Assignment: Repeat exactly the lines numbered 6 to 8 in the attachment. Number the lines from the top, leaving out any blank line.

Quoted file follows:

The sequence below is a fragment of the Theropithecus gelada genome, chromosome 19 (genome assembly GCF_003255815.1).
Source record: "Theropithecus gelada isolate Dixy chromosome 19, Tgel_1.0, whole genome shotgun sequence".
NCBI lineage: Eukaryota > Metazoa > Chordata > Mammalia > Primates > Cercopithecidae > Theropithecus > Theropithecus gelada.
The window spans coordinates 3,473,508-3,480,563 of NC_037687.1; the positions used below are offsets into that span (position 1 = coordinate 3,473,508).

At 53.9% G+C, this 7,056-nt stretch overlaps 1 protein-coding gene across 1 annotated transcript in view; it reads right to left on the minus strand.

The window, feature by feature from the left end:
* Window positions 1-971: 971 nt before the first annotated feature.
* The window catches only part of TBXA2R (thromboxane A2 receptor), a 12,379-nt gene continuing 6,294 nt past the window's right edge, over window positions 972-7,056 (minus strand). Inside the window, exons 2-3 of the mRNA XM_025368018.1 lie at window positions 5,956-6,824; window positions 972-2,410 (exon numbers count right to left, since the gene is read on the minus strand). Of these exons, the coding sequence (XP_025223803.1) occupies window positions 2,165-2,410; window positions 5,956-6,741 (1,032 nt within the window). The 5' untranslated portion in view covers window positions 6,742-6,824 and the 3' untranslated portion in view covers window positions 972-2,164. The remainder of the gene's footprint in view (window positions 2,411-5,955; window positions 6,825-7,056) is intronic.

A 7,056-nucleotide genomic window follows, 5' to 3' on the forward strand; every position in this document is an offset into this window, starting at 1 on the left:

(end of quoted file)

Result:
The window, feature by feature from the left end:
* Window positions 1-971: 971 nt before the first annotated feature.
* The window catches only part of TBXA2R (thromboxane A2 receptor), a 12,379-nt gene continuing 6,294 nt past the window's right edge, over window positions 972-7,056 (minus strand). Inside the window, exons 2-3 of the mRNA XM_025368018.1 lie at window positions 5,956-6,824; window positions 972-2,410 (exon numbers count right to left, since the gene is read on the minus strand). Of these exons, the coding sequence (XP_025223803.1) occupies window positions 2,165-2,410; window positions 5,956-6,741 (1,032 nt within the window). The 5' untranslated portion in view covers window positions 6,742-6,824 and the 3' untranslated portion in view covers window positions 972-2,164. The remainder of the gene's footprint in view (window positions 2,411-5,955; window positions 6,825-7,056) is intronic.